March 10, 2021 / Business
SEC Calls Ripple Defense Arguments As “Legally Insolvent”
The regulator considers the protection of Ripple “illegal from a legal point of view” and asks the court not to delay the trial.
The US Securities and Exchange Commission (SEC) asked the court to reject the arguments of the defense of Ripple and the motion of its head Brad Garlinghouse. In a letter addressed to federal judge Analisa Torres, the SEC writes that the blockchain company is trying to shift the blame for its misconduct to the regulator.
- Last week, Ripple filed a formal response to the updated SEC lawsuit in court. The company claims it did not distribute XRP tokens as an investment contract, and the latter term is not well defined. Ripple also noted that the regulator did not alert industry companies about XRP’s status during meetings with their representatives.
- Brad Garlinghouse, in turn, called the actions of the SEC “abuse of power.” In a letter to Torres, the executive noted that the regulator “does not recognize the economic realities of XRP transactions” and is trying to hold him accountable for “doing his job.” Garlinghouse also drew attention to the decisions of the US Department of Justice and the Financial Crimes Agency, which recognized XRP as a “virtual currency”.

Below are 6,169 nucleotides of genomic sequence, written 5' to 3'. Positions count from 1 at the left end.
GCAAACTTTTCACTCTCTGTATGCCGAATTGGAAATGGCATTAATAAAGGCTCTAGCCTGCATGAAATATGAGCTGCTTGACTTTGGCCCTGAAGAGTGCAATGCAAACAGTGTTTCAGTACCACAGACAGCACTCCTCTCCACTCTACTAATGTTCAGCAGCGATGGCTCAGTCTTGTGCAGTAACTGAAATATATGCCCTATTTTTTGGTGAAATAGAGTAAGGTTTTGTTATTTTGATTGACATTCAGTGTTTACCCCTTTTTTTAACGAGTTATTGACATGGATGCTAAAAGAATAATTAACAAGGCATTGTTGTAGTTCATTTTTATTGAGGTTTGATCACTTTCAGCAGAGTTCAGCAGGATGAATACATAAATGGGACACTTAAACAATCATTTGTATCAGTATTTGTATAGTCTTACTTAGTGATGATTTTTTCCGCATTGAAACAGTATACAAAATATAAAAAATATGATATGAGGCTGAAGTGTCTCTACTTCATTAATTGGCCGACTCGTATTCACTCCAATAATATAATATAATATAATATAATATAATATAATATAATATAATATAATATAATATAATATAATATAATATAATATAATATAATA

SEC lawyer Jorge Tenreiro said in his response that Ripple’s defense was “legally inappropriate.” He stressed that the regulator is not obliged to warn companies in the industry about violations revealed in the course of a closed investigation.
- Tenreiro also said the Ripple case is a textbook application of the Howie test, which is designed to determine whether an asset can be considered a security. The lawyer noted that the term “investment contract” is more than 70 years old and the courts have repeatedly rejected the argument about the vagueness of its wording.
According to the SEC, recognizing an asset as “virtual currency” does not exempt a company from complying with securities laws. Treneiro asks to reject Ripple’s “legally untenable” arguments so as not to drag out the lawsuit.